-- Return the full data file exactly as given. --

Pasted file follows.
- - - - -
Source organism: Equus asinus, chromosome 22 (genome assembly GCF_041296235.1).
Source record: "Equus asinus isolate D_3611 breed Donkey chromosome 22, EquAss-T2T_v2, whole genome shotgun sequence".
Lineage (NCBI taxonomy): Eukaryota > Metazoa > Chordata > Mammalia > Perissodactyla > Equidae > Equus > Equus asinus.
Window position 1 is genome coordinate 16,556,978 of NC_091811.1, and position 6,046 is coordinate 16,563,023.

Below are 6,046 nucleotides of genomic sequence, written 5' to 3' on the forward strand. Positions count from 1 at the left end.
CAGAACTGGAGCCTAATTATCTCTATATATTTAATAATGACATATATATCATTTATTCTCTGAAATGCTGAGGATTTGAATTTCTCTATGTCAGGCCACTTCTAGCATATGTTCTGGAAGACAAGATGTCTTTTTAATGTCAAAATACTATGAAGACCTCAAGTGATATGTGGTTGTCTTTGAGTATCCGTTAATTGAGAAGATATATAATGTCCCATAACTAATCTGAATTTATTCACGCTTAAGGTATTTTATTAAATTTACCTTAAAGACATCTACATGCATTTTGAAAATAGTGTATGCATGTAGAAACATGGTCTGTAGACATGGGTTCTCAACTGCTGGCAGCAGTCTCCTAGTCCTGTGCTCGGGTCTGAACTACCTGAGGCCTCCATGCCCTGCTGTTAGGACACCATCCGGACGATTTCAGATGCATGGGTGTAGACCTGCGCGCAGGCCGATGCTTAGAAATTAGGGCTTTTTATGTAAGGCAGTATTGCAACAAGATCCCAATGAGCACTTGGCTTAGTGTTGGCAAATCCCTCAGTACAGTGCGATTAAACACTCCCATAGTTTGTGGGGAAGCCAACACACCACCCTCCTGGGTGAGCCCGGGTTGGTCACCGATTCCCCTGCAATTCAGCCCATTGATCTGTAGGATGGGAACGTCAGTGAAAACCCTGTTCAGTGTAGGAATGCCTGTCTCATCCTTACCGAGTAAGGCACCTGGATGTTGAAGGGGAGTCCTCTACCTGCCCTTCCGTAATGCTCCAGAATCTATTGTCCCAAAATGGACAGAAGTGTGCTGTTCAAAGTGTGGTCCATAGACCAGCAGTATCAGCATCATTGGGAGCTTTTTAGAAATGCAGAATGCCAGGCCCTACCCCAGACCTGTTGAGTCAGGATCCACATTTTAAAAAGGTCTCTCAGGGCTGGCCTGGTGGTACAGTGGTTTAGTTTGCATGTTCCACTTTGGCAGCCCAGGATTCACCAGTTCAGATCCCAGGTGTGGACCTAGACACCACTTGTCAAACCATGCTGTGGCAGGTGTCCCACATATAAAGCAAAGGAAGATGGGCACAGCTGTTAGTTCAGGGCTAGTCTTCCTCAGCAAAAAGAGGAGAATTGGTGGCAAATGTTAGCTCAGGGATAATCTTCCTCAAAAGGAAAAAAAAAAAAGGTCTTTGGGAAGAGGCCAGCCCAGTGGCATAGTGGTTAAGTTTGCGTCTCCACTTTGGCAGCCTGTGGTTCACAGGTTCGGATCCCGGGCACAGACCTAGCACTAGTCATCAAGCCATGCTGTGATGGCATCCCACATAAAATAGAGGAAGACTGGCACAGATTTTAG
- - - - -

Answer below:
Source organism: Equus asinus, chromosome 22 (genome assembly GCF_041296235.1).
Source record: "Equus asinus isolate D_3611 breed Donkey chromosome 22, EquAss-T2T_v2, whole genome shotgun sequence".
Lineage (NCBI taxonomy): Eukaryota > Metazoa > Chordata > Mammalia > Perissodactyla > Equidae > Equus > Equus asinus.
Window position 1 is genome coordinate 16,556,978 of NC_091811.1, and position 6,046 is coordinate 16,563,023.

Below are 6,046 nucleotides of genomic sequence, written 5' to 3' on the forward strand. Positions count from 1 at the left end.
CAGAACTGGAGCCTAATTATCTCTATATATTTAATAATGACATATATATCATTTATTCTCTGAAATGCTGAGGATTTGAATTTCTCTATGTCAGGCCACTTCTAGCATATGTTCTGGAAGACAAGATGTCTTTTTAATGTCAAAATACTATGAAGACCTCAAGTGATATGTGGTTGTCTTTGAGTATCCGTTAATTGAGAAGATATATAATGTCCCATAACTAATCTGAATTTATTCACGCTTAAGGTATTTTATTAAATTTACCTTAAAGACATCTACATGCATTTTGAAAATAGTGTATGCATGTAGAAACATGGTCTGTAGACATGGGTTCTCAACTGCTGGCAGCAGTCTCCTAGTCCTGTGCTCGGGTCTGAACTACCTGAGGCCTCCATGCCCTGCTGTTAGGACACCATCCGGACGATTTCAGATGCATGGGTGTAGACCTGCGCGCAGGCCGATGCTTAGAAATTAGGGCTTTTTATGTAAGGCAGTATTGCAACAAGATCCCAATGAGCACTTGGCTTAGTGTTGGCAAATCCCTCAGTACAGTGCGATTAAACACTCCCATAGTTTGTGGGGAAGCCAACACACCACCCTCCTGGGTGAGCCCGGGTTGGTCACCGATTCCCCTGCAATTCAGCCCATTGATCTGTAGGATGGGAACGTCAGTGAAAACCCTGTTCAGTGTAGGAATGCCTGTCTCATCCTTACCGAGTAAGGCACCTGGATGTTGAAGGGGAGTCCTCTACCTGCCCTTCCGTAATGCTCCAGAATCTATTGTCCCAAAATGGACAGAAGTGTGCTGTTCAAAGTGTGGTCCATAGACCAGCAGTATCAGCATCATTGGGAGCTTTTTAGAAATGCAGAATGCCAGGCCCTACCCCAGACCTGTTGAGTCAGGATCCACATTTTAAAAAGGTCTCTCAGGGCTGGCCTGGTGGTACAGTGGTTTAGTTTGCATGTTCCACTTTGGCAGCCCAGGATTCACCAGTTCAGATCCCAGGTGTGGACCTAGACACCACTTGTCAAACCATGCTGTGGCAGGTGTCCCACATATAAAGCAAAGGAAGATGGGCACAGCTGTTAGTTCAGGGCTAGTCTTCCTCAGCAAAAAGAGGAGAATTGGTGGCAAATGTTAGCTCAGGGATAATCTTCCTCAAAAGGAAAAAAAAAAAAGGTCTTTGGGAAGAGGCCAGCCCAGTGGCATAGTGGTTAAGTTTGCGTCTCCACTTTGGCAGCCTGTGGTTCACAGGTTCGGATCCCGGGCACAGACCTAGCACTAGTCATCAAGCCATGCTGTGATGGCATCCCACATAAAATAGAGGAAGACTGGCACAGATTTTAG